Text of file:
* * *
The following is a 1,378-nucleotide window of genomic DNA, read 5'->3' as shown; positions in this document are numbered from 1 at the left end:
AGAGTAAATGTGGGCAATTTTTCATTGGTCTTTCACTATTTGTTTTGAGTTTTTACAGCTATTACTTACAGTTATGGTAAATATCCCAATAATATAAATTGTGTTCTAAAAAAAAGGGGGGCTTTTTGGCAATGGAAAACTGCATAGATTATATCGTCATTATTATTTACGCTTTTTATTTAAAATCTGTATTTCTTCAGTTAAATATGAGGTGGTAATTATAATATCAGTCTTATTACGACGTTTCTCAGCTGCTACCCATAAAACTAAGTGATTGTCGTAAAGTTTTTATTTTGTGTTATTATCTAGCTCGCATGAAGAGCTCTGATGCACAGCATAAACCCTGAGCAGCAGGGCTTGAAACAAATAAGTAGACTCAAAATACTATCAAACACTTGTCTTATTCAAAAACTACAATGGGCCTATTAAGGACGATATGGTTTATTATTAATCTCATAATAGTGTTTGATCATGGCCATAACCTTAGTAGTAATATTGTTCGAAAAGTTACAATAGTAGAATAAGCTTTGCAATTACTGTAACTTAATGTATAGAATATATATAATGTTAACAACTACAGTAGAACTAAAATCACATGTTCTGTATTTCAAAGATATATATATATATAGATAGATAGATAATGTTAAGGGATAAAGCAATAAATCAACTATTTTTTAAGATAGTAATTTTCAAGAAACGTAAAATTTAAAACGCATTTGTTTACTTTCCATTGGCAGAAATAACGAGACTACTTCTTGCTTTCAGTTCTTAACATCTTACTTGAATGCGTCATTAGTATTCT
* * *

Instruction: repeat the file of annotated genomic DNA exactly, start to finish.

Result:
The following is a 1,378-nucleotide window of genomic DNA, read 5'->3' as shown; positions in this document are numbered from 1 at the left end:
AGAGTAAATGTGGGCAATTTTTCATTGGTCTTTCACTATTTGTTTTGAGTTTTTACAGCTATTACTTACAGTTATGGTAAATATCCCAATAATATAAATTGTGTTCTAAAAAAAAGGGGGGCTTTTTGGCAATGGAAAACTGCATAGATTATATCGTCATTATTATTTACGCTTTTTATTTAAAATCTGTATTTCTTCAGTTAAATATGAGGTGGTAATTATAATATCAGTCTTATTACGACGTTTCTCAGCTGCTACCCATAAAACTAAGTGATTGTCGTAAAGTTTTTATTTTGTGTTATTATCTAGCTCGCATGAAGAGCTCTGATGCACAGCATAAACCCTGAGCAGCAGGGCTTGAAACAAATAAGTAGACTCAAAATACTATCAAACACTTGTCTTATTCAAAAACTACAATGGGCCTATTAAGGACGATATGGTTTATTATTAATCTCATAATAGTGTTTGATCATGGCCATAACCTTAGTAGTAATATTGTTCGAAAAGTTACAATAGTAGAATAAGCTTTGCAATTACTGTAACTTAATGTATAGAATATATATAATGTTAACAACTACAGTAGAACTAAAATCACATGTTCTGTATTTCAAAGATATATATATATATAGATAGATAGATAATGTTAAGGGATAAAGCAATAAATCAACTATTTTTTAAGATAGTAATTTTCAAGAAACGTAAAATTTAAAACGCATTTGTTTACTTTCCATTGGCAGAAATAACGAGACTACTTCTTGCTTTCAGTTCTTAACATCTTACTTGAATGCGTCATTAGTATTCT